PEN-L feedback on Java post

Louis Proyect lnp3 at panix.com
Mon Apr 9 18:07:46 MDT 2001


I wrote something along your lines, Louis, in my Class Warfare book:

Michael Cusumano's study of Japanese programming presents perhaps the most
influential case in favor of the Japanese model. Based on a sample of 20
U.S. and 11 Japanese firms, he finds that Japanese programmers produced 60
to 70 percent more lines of code. Defects per line of delivered code in the
Japanese sample remained 1/2 to 1/4 of the U.S. projects (Cusumano 1991, p.
458). So far, so good. But Cusumano's title conveys an additional message
about the Japanese system: "Japan's Software Factories: A Challenge to U.S.
Management•. Cusumano's software factories are revolutionary in the same
sense that Henry Ford's assembly line was: Both depended on the
interchangeability of parts. Of course, Japanese programs are not actually
interchangeable, but they are built up of chunks of programming components,
which are designed to be suitable for use in other programs. Cusumano
reports that Toshiba's software factory with 2,300 personnel delivered
systems in the mid-1980s containing on average nearly 50 percent reused
code (ibid, p. 218). According to Cusumano, Hitachi is the leader in this
area. In 1969, Hitachi first established a software facility labeled and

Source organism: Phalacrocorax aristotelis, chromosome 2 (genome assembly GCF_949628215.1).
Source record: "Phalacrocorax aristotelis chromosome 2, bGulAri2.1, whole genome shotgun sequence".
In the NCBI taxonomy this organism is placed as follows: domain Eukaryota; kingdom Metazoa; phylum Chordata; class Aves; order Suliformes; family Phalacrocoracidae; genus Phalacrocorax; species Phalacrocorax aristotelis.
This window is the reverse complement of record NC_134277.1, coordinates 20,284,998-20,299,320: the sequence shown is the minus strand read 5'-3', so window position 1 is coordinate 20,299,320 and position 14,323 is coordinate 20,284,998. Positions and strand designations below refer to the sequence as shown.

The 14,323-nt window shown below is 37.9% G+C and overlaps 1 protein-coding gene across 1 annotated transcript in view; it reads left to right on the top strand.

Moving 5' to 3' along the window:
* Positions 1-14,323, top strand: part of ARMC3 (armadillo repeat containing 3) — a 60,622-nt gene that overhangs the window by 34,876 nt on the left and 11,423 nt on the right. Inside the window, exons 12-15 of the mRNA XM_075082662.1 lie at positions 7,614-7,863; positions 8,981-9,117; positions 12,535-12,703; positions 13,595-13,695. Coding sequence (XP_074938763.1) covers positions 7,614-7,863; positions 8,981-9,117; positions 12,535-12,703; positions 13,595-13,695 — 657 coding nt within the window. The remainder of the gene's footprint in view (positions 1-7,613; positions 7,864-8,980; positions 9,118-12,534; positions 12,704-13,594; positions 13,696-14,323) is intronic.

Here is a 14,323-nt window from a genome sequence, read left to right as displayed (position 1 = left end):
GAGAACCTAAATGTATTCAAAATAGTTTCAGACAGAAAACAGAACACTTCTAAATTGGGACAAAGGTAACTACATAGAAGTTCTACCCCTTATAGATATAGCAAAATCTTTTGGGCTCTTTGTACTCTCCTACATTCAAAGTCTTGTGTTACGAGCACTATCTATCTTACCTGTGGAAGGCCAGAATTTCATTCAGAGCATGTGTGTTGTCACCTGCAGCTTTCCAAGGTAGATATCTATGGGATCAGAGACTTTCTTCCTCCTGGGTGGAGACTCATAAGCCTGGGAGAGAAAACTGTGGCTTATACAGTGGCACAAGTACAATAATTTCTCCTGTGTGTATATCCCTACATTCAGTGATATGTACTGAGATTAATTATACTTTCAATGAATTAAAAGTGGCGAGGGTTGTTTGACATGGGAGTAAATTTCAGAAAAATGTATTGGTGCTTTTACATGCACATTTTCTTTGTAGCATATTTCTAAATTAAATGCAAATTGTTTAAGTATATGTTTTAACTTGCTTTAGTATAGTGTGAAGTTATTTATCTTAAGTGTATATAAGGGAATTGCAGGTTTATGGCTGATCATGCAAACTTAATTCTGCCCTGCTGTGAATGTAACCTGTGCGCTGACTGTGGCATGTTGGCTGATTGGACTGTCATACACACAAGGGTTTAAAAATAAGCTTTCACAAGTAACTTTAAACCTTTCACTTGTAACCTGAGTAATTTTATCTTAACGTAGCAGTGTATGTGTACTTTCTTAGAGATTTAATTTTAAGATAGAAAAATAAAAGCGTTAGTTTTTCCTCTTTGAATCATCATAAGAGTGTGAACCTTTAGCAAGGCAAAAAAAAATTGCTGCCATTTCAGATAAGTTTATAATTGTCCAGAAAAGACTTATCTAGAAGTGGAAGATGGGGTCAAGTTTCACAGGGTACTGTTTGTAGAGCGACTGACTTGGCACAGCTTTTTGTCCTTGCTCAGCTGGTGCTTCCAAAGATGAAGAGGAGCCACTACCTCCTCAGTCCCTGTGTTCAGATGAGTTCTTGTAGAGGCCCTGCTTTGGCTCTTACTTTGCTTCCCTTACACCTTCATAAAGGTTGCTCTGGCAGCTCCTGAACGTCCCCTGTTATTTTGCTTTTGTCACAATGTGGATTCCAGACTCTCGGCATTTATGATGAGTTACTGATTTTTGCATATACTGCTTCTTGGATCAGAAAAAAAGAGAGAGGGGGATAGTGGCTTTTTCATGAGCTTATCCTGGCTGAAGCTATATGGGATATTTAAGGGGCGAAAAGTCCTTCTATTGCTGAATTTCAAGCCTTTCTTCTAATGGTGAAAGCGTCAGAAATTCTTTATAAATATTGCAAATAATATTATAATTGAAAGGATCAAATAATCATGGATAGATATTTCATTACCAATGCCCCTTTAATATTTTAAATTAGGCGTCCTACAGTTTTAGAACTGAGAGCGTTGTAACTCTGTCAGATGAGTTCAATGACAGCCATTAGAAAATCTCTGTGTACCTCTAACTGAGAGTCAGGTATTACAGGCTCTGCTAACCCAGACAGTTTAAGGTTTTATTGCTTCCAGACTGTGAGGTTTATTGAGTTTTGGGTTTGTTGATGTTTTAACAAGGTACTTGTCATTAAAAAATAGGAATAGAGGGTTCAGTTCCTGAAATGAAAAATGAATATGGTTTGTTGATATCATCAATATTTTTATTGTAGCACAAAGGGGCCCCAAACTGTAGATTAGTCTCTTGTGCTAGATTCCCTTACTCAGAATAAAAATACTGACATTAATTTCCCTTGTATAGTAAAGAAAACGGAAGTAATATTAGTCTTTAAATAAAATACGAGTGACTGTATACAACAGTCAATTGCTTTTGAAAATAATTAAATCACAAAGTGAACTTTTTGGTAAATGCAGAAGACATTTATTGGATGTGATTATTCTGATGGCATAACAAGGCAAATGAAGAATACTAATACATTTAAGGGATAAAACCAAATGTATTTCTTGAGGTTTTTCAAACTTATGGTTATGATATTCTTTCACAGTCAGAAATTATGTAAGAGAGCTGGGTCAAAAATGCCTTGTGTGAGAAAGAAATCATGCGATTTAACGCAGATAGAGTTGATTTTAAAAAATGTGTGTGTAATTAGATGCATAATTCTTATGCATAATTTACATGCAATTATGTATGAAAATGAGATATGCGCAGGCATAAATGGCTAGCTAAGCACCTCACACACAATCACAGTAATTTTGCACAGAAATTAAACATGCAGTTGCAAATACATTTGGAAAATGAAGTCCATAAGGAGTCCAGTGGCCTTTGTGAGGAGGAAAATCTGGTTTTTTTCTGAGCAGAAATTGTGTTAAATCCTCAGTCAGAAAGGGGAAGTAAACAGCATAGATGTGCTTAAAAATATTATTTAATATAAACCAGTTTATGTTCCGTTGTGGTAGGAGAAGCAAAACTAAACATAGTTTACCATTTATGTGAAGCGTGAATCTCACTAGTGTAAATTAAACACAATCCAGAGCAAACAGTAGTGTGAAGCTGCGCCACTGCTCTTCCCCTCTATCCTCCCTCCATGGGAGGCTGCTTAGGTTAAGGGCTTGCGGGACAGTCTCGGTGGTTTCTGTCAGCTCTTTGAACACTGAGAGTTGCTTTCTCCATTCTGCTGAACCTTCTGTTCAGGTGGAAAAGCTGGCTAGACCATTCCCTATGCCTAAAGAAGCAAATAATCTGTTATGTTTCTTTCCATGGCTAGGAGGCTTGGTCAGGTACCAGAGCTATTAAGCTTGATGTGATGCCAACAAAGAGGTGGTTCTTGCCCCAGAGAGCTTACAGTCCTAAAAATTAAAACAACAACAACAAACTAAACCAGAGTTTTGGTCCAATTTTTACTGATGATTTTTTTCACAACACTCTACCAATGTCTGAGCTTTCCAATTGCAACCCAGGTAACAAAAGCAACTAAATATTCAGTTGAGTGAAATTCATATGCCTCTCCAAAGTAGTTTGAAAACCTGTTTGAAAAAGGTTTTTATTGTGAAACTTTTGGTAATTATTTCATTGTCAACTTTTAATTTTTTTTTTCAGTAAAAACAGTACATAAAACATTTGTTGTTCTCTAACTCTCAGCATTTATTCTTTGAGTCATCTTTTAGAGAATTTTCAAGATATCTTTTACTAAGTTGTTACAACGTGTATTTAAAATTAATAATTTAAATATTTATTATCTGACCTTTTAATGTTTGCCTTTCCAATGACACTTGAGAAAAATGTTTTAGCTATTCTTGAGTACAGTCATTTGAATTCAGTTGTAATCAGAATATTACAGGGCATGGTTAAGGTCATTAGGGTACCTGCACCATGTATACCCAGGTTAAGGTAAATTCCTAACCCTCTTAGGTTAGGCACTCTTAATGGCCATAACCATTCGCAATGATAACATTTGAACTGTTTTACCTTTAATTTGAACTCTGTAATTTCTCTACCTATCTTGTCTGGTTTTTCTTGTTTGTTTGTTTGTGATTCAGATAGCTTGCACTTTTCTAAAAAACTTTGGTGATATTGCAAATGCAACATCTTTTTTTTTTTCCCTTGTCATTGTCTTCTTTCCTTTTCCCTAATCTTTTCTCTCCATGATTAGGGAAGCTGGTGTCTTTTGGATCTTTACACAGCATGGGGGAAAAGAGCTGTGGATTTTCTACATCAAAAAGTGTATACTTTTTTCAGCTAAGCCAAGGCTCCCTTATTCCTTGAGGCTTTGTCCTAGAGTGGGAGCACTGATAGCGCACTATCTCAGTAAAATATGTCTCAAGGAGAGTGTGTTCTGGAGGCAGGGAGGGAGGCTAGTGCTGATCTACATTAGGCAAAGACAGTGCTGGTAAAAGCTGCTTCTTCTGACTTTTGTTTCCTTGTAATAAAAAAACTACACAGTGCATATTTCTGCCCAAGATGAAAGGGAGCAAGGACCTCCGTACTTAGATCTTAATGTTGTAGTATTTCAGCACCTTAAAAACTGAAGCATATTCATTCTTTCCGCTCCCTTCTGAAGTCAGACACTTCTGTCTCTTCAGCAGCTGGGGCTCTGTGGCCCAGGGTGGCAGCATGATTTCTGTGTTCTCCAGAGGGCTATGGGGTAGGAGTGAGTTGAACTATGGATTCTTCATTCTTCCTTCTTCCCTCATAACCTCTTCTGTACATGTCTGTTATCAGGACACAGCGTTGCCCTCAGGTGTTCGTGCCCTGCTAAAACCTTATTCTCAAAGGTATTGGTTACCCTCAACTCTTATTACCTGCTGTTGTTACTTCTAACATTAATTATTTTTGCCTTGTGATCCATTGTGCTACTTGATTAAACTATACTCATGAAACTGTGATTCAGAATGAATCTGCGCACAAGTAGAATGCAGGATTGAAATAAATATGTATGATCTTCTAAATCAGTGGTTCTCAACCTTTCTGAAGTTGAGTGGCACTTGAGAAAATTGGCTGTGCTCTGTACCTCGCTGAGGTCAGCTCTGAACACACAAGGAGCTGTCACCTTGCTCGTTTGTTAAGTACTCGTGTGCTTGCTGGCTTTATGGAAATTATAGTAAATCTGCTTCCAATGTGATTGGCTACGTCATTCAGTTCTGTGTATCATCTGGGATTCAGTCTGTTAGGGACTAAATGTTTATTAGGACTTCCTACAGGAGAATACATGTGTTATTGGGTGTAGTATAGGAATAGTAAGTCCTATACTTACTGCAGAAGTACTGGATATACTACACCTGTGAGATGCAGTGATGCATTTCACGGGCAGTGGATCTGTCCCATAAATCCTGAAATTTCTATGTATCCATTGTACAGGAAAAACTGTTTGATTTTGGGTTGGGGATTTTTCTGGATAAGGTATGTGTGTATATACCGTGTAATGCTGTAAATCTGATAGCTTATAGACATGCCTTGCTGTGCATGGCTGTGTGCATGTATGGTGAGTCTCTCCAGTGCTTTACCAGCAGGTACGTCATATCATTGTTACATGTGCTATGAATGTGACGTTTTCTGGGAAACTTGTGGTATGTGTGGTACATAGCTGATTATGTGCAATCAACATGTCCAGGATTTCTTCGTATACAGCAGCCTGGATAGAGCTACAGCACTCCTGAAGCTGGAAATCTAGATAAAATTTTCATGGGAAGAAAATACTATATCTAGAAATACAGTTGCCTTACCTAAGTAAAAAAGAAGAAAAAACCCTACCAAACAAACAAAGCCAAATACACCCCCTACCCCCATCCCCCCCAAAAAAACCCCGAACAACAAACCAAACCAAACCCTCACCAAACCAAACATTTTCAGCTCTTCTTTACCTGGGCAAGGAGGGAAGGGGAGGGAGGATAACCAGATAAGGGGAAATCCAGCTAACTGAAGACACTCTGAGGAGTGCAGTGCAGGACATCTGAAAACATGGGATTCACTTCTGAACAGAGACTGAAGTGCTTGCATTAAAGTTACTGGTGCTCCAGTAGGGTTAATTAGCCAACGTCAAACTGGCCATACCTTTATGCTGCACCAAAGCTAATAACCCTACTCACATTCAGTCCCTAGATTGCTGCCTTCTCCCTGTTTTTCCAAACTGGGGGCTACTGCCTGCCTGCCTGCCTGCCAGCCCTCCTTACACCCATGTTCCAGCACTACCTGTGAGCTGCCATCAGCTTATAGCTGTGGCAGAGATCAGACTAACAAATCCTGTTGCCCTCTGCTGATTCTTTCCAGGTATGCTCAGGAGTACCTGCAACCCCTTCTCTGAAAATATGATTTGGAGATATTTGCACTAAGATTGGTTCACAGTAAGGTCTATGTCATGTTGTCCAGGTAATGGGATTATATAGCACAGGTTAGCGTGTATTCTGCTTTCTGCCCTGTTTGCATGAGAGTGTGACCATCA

managed as a factory, calling the facility the Software Works or, more
literally, the Software Factory (Cusumano 1991, p. 161). Faced with a
shortage of skilled programmers, Hitachi settled on the model of factory
division of labor for programming (Cusumano 1991, pp. 161 and 173). By
1988, Hitachi ranked highest among Japan's computer vendors in customer
satisfaction with hardware, overall price performance, and maintenance
services for both hardware and software, as well as fixing software defects
promptly (ibid, p. 162).

--Michael Perelman:

====

Louis's discussion of Java reminded me of the effect of (Peter? Philip?)
Ramus's 16th century "reform" of Aristotlean dialectcs, as chronicled by
Walter Ong. In a nutshell, Ramus made dialectic more "teachable" by
reforming it into a vast hierarchy of dichotomies. The resulting knowledge
may be crap but it can be tested to make sure it's the _right_ crap and not
just any old crap.

Tom Walker (604) 947-2213


Louis Proyect
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